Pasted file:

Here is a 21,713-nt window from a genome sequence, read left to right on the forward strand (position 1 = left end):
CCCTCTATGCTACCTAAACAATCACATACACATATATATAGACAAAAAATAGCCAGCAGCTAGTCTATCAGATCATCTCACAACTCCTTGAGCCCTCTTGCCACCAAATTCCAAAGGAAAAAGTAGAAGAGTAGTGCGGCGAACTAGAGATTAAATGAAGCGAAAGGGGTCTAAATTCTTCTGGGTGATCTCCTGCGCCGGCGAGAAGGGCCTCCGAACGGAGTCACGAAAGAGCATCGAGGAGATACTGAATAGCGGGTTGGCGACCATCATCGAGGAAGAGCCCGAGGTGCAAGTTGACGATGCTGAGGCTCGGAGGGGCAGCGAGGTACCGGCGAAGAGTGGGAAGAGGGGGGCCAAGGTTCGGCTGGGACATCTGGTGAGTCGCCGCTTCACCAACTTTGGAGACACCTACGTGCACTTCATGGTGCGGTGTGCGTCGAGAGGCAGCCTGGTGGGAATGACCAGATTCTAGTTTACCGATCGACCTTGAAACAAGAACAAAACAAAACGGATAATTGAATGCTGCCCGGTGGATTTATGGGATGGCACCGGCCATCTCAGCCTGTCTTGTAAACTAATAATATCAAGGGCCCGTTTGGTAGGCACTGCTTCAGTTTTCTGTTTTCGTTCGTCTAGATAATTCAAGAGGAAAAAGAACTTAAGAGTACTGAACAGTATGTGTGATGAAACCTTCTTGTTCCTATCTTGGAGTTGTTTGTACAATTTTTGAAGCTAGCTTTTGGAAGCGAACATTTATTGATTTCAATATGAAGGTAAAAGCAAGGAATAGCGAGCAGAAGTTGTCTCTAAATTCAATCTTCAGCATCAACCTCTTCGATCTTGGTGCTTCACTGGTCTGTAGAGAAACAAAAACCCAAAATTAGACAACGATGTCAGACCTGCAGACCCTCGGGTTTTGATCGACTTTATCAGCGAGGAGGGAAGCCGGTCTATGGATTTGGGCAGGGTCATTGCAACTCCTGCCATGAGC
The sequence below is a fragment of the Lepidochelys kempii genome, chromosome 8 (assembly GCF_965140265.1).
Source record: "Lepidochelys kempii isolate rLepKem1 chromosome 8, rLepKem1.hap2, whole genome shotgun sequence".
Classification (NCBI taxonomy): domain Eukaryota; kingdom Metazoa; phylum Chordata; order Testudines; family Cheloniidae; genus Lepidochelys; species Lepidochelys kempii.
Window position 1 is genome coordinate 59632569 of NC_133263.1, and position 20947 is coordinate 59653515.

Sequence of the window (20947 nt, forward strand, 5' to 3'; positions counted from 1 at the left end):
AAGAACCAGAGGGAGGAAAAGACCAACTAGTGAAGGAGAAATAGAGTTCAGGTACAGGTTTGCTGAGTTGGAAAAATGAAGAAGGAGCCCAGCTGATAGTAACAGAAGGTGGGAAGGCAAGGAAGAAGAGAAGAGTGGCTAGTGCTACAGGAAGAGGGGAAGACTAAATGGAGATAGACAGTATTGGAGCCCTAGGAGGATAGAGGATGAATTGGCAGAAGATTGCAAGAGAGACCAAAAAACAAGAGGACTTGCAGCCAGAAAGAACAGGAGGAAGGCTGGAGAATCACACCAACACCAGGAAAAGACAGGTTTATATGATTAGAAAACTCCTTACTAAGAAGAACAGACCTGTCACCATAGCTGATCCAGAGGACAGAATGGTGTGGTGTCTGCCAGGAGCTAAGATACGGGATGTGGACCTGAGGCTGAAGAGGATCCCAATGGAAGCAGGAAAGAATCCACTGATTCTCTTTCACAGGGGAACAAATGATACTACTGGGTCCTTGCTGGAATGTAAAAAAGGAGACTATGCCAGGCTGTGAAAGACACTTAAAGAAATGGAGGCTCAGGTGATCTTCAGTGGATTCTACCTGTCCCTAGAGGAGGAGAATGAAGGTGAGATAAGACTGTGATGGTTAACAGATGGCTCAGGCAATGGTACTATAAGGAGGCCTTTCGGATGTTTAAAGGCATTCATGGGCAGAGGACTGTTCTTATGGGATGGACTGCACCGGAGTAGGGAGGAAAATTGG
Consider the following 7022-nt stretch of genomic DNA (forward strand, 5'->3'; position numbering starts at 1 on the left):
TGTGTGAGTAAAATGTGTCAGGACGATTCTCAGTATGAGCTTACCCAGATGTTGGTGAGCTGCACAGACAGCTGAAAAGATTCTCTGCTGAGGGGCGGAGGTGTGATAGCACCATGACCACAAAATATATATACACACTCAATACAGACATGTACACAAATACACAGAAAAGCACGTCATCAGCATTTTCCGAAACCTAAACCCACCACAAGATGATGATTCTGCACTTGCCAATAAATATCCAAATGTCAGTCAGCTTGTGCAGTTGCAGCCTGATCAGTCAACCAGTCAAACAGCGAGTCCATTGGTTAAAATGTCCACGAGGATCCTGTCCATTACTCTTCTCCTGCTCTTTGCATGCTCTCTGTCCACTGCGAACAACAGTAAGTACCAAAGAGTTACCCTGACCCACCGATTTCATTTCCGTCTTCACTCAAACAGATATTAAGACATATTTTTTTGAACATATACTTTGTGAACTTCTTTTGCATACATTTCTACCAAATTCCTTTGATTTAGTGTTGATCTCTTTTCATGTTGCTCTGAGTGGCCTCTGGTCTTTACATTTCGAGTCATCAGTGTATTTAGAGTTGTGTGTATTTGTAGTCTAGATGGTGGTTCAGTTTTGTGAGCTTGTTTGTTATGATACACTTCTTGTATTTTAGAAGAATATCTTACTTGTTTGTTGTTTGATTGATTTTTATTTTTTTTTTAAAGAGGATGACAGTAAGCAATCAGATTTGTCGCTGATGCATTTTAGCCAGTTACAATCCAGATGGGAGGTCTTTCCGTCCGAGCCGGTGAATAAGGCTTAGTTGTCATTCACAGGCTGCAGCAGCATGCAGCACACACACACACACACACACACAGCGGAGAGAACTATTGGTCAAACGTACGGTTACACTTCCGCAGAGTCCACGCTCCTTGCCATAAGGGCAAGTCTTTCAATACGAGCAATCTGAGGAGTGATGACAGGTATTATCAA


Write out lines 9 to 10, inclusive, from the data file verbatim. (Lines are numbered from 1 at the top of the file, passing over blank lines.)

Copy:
Consider the following 7022-nt stretch of genomic DNA (forward strand, 5'->3'; position numbering starts at 1 on the left):
TGTGTGAGTAAAATGTGTCAGGACGATTCTCAGTATGAGCTTACCCAGATGTTGGTGAGCTGCACAGACAGCTGAAAAGATTCTCTGCTGAGGGGCGGAGGTGTGATAGCACCATGACCACAAAATATATATACACACTCAATACAGACATGTACACAAATACACAGAAAAGCACGTCATCAGCATTTTCCGAAACCTAAACCCACCACAAGATGATGATTCTGCACTTGCCAATAAATATCCAAATGTCAGTCAGCTTGTGCAGTTGCAGCCTGATCAGTCAACCAGTCAAACAGCGAGTCCATTGGTTAAAATGTCCACGAGGATCCTGTCCATTACTCTTCTCCTGCTCTTTGCATGCTCTCTGTCCACTGCGAACAACAGTAAGTACCAAAGAGTTACCCTGACCCACCGATTTCATTTCCGTCTTCACTCAAACAGATATTAAGACATATTTTTTTGAACATATACTTTGTGAACTTCTTTTGCATACATTTCTACCAAATTCCTTTGATTTAGTGTTGATCTCTTTTCATGTTGCTCTGAGTGGCCTCTGGTCTTTACATTTCGAGTCATCAGTGTATTTAGAGTTGTGTGTATTTGTAGTCTAGATGGTGGTTCAGTTTTGTGAGCTTGTTTGTTATGATACACTTCTTGTATTTTAGAAGAATATCTTACTTGTTTGTTGTTTGATTGATTTTTATTTTTTTTTTAAAGAGGATGACAGTAAGCAATCAGATTTGTCGCTGATGCATTTTAGCCAGTTACAATCCAGATGGGAGGTCTTTCCGTCCGAGCCGGTGAATAAGGCTTAGTTGTCATTCACAGGCTGCAGCAGCATGCAGCACACACACACACACACACACACAGCGGAGAGAACTATTGGTCAAACGTACGGTTACACTTCCGCAGAGTCCACGCTCCTTGCCATAAGGGCAAGTCTTTCAATACGAGCAATCTGAGGAGTGATGACAGGTATTATCAA